ST. PAUL (AP) -- A pair of bills aimed at protecting children from hurting themselves or others with alcohol or tobacco passed by huge margins on the House and Senate floors Tuesday.
One of the proposals -- to make adults who give or sell alcohol to minors liable for civil damages if the child hurts someone or something -- sparked a contentious debate on the floor before it was approved 92-39.
''Don't we have enough guts on this floor to kill a bill that is stupid?'' asked Rep. Tom Rukavina, DFL-Virginia.
The bill would apply only if the person over 21 had control over the premises and supplied alcohol to a minor.
Rep. Andy Dawkins worried about how the proposal might affect dating among college students who are a few months different in age.
''Dating and drinking beer is something that goes on pretty often,'' the St. Paul DFLer said.
Dawkins was concerned that a 21-year-old would be financially responsible for damages caused by the 20-year-old date.
''Are you saying that it's OK for a 21-year-old to give alcohol to someone underage?'' responded Rep. Phil Carruthers, DFL-Brooklyn Center. ''That's illegal. Where some innocent party is injured as a result ... then, yeah, maybe there should be some consequence.''
The legislation is the complement to another bill approved last year that dealt with criminal penalties for the same offenses.
Adults now face a felony charges for providing liquor to minors if it contributes to an injury-causing or deadly accident. Previously, the law provided a felony penalty for the sale of alcohol under those conditions, but not if someone gave the alcohol away.
The tougher criminal and civil penalties were championed by Tom Brockway of St. Paul, whose 16-year-old son, Kevin, was killed in a 1997 New Year's Eve crash. Kevin Brockway drank beer, vodka and rum at a party before driving into a tree four blocks away.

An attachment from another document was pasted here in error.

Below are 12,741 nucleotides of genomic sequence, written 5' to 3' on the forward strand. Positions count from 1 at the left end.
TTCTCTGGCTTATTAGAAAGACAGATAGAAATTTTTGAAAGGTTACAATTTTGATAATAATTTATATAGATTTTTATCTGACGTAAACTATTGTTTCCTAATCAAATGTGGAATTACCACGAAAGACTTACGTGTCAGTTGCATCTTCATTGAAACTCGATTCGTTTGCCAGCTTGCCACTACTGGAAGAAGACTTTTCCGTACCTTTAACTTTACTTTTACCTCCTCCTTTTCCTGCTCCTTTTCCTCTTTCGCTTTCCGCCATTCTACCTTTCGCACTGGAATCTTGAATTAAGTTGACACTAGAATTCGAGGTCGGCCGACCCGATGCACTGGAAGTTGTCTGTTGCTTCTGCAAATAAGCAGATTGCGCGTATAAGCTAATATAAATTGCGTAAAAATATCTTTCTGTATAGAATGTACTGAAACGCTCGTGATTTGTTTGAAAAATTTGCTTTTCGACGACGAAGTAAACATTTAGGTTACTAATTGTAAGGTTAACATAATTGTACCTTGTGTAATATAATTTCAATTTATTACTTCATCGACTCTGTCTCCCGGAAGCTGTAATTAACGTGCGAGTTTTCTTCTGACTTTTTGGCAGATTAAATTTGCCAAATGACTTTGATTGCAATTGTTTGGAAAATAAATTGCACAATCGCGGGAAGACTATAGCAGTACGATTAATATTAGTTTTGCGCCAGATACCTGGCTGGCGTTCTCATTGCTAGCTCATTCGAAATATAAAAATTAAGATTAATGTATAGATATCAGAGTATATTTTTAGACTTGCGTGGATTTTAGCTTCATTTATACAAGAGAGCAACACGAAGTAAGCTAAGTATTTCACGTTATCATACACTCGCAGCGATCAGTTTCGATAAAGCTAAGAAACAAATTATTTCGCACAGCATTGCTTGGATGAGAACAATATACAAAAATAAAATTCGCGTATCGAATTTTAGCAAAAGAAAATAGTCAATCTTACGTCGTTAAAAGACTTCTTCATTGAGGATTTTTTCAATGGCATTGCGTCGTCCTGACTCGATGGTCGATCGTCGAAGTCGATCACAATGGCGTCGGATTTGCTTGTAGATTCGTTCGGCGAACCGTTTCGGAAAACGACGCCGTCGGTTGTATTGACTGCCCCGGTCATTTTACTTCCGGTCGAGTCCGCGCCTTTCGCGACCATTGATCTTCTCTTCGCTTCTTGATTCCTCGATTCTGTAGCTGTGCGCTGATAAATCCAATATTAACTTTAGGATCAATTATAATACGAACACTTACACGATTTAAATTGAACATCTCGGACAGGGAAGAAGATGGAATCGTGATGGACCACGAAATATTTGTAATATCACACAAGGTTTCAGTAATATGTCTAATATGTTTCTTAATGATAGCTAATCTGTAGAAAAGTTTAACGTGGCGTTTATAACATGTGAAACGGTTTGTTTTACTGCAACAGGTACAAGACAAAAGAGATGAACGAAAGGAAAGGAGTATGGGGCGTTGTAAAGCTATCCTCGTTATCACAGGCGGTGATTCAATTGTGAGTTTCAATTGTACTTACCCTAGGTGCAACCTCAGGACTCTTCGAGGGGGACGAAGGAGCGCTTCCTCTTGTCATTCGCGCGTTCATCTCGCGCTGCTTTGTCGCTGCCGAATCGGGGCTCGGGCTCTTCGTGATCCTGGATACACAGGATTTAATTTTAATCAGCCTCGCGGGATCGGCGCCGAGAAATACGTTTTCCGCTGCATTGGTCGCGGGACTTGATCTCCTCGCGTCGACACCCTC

The man who supplied the party with alcohol could only be charged with a gross misdemeanor because he didn't sell it to Kevin.
A similar bill was approved last week in the Senate, so it now goes to a conference committee.
A separate bill adopted 63-0 in the Senate attempts to weed out fake identification cards minors use to purchase alcohol or tobacco. Minors caught using a false license or another form of ID could lose their driving privileges for 90 days, face fines and be forced to undergo treatment.
A key feature of Sen. Dave Knutson's bill gives bar owners and retailers the power to seize IDs they believe to be false and turn them over to police within 24 hours for possible prosecution.
''They spot 'em a mile away,'' Knutson, R-Burnsville, said. ''This allows them to take the ID so (the minor) can't do it anymore.''
Under current law, Knutson said, it is questionable whether anyone other than law enforcement officials can seize IDs.
Another part of the bill gives police more authority to deal with truant students. Police officers would be able to go to students' homes and take them to school or a truancy detention center.
A similar bill is awaiting action on the House floor.
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